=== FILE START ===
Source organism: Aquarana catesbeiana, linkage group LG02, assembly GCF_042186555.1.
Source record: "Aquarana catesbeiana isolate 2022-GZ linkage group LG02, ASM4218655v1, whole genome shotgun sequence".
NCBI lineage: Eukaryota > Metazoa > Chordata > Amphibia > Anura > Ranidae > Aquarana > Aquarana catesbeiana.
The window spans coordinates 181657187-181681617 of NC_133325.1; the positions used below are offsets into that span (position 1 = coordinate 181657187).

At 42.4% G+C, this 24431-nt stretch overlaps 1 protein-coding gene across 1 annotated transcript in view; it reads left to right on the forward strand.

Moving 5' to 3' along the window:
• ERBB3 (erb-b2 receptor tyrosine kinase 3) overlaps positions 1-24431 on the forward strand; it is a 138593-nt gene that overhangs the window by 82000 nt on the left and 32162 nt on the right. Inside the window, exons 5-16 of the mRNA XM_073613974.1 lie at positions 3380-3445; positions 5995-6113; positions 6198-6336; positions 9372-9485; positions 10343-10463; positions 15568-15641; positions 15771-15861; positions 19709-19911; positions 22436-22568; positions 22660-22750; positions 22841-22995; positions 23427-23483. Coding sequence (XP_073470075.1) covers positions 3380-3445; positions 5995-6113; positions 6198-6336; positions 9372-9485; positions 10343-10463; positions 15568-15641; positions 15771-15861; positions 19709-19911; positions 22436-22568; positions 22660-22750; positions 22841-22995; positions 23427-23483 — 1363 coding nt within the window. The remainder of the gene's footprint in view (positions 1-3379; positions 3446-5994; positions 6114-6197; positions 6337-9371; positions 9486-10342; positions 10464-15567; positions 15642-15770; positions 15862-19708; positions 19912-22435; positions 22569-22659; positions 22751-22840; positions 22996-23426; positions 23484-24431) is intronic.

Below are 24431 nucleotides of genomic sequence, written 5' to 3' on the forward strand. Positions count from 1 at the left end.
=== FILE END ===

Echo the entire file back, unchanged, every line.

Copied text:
Source organism: Aquarana catesbeiana, linkage group LG02, assembly GCF_042186555.1.
Source record: "Aquarana catesbeiana isolate 2022-GZ linkage group LG02, ASM4218655v1, whole genome shotgun sequence".
NCBI lineage: Eukaryota > Metazoa > Chordata > Amphibia > Anura > Ranidae > Aquarana > Aquarana catesbeiana.
The window spans coordinates 181657187-181681617 of NC_133325.1; the positions used below are offsets into that span (position 1 = coordinate 181657187).

At 42.4% G+C, this 24431-nt stretch overlaps 1 protein-coding gene across 1 annotated transcript in view; it reads left to right on the forward strand.

Moving 5' to 3' along the window:
• ERBB3 (erb-b2 receptor tyrosine kinase 3) overlaps positions 1-24431 on the forward strand; it is a 138593-nt gene that overhangs the window by 82000 nt on the left and 32162 nt on the right. Inside the window, exons 5-16 of the mRNA XM_073613974.1 lie at positions 3380-3445; positions 5995-6113; positions 6198-6336; positions 9372-9485; positions 10343-10463; positions 15568-15641; positions 15771-15861; positions 19709-19911; positions 22436-22568; positions 22660-22750; positions 22841-22995; positions 23427-23483. Coding sequence (XP_073470075.1) covers positions 3380-3445; positions 5995-6113; positions 6198-6336; positions 9372-9485; positions 10343-10463; positions 15568-15641; positions 15771-15861; positions 19709-19911; positions 22436-22568; positions 22660-22750; positions 22841-22995; positions 23427-23483 — 1363 coding nt within the window. The remainder of the gene's footprint in view (positions 1-3379; positions 3446-5994; positions 6114-6197; positions 6337-9371; positions 9486-10342; positions 10464-15567; positions 15642-15770; positions 15862-19708; positions 19912-22435; positions 22569-22659; positions 22751-22840; positions 22996-23426; positions 23484-24431) is intronic.

Below are 24431 nucleotides of genomic sequence, written 5' to 3' on the forward strand. Positions count from 1 at the left end.